Ballsbridge High Rise

The proposed development of the Jury's/Berkeley Court site in Ballsbridge with a 37 storey tower and a clutter of eight 18 storey blocks has proved contentious. Village presents two contrasting views:


Against:Geoff Power 

Dublin City Council (DCC), supporters in so many ways of the daring, eye-catching plan in this privileged part of Dublin, have given Sean Dunne permission to build his controversial scheme, but snatched away its icon. The development's most dynamic feature and, at the same time, its most controversial, has been rejected.

If this landmark high rise, designed by Henning Larsen Architects, was intended for an area of Dublin in need of rejuvenation or in a part of the capital that can provide for buildings of this scale, perhaps its 37 storeys could justifiably have been approved.
But surely the prosperous city suburb of Ballsbridge does not need investment on this scale. At any rate, DCC has granted permission for development of six of the proposed eight blocks, including an 18 storey building.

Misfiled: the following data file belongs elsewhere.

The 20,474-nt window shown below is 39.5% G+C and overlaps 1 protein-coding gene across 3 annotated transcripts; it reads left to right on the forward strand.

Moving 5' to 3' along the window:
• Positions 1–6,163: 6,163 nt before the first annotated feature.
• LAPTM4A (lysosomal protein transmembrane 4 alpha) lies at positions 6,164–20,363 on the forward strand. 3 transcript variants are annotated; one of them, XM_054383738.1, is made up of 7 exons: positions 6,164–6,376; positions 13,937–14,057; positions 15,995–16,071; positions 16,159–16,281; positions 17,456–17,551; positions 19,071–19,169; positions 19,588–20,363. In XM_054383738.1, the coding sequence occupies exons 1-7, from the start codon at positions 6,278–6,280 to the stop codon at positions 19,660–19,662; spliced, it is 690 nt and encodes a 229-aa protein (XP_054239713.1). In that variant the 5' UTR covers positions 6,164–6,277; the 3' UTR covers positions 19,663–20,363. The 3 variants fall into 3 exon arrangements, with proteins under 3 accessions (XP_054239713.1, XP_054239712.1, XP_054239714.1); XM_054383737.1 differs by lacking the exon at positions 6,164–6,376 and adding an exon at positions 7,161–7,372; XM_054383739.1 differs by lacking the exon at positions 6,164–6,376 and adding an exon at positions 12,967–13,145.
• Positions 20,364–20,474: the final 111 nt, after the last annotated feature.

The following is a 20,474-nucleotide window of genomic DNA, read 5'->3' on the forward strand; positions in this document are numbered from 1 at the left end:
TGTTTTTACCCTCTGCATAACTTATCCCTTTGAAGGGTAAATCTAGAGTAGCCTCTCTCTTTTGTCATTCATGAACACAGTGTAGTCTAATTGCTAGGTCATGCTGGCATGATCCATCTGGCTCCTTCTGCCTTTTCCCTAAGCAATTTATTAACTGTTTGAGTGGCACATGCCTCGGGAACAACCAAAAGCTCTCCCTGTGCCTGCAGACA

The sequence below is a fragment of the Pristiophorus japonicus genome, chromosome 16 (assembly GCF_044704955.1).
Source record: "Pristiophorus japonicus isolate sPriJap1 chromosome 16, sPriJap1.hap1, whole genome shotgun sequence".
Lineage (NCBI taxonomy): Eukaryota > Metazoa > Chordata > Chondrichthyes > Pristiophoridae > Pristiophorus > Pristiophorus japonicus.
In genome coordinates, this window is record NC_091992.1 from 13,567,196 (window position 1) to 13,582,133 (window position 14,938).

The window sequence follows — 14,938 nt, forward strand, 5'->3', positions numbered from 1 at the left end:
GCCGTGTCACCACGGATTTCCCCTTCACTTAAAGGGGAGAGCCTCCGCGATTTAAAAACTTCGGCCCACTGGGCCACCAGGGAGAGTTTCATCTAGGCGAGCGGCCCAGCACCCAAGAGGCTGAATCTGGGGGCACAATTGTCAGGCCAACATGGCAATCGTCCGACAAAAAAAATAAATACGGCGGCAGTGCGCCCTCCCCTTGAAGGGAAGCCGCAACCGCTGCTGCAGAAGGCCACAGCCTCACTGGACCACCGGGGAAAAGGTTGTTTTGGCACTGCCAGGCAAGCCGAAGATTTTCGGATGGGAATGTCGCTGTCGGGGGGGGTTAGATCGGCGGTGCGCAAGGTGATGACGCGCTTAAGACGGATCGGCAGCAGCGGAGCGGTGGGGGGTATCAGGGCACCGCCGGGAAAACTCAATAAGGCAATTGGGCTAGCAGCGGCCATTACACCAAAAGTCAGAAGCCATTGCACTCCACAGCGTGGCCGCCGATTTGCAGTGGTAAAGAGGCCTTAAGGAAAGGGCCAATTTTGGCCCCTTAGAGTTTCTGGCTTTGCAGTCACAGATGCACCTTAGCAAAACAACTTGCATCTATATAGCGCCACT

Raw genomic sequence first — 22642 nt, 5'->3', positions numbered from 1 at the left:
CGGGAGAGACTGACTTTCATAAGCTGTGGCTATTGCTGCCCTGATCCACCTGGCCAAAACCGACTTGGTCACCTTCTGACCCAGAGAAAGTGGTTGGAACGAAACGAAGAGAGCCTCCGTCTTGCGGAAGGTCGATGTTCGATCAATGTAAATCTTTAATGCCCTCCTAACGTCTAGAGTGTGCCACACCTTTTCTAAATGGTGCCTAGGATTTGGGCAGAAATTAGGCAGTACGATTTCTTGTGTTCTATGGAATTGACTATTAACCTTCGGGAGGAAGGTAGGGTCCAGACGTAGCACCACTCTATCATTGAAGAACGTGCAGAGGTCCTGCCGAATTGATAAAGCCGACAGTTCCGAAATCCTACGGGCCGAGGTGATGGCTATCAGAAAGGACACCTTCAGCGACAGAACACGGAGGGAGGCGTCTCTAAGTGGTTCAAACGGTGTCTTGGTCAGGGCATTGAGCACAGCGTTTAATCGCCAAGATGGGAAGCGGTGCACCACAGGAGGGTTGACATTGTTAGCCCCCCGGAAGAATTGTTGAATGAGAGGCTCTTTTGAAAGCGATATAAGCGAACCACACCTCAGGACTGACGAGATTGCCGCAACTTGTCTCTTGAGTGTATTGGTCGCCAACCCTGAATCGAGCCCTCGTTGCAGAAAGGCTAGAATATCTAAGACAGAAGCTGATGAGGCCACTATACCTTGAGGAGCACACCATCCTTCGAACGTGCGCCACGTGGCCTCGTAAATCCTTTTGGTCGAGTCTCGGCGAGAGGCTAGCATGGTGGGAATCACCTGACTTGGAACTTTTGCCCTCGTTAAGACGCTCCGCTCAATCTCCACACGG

At a purchase of €54m per acre for the site, Dunne's logic in constructing this massive scheme seems to be about recouping his costs.

Proper planning should have nothing whatsoever to do with gambling. On the seven acre site, Dunne's plans include a supermarket, a department store, five café-bar restaurants, 47 shop units and four food courts. The vet college site beside it has also been given permission for 12 shops. This amounts to an extremely large shopping centre – bigger than the original cap imposed on the size of the Liffey Valley Centre.

What has already been granted by DCC is clearly excessive, yet Dunne now insists he may not develop the site without his flagship No 1 Berkeley Court on board. With that in mind, he has decided to appeal the full original scheme to An Bord Pleanala.  
We are fortunate that Dublin City Councillors appear to be aware of the potential damage of high-rise development. In contrast, city planners are determined to permeate the city with tall buildings.

It was the city councillors last June who rejected a local area plan involving a re-zoning of the area proposed by Dublin City Management, after Dunne had purchased the site, that would have allowed high-rise developments in Ballsbridge.
If the consequences of the adoption of that local area plan were obvious, the implications of a document drafted by the city planners, ‘Maximising the City's Potential, a Strategy for Intensification and Height', are also very clear.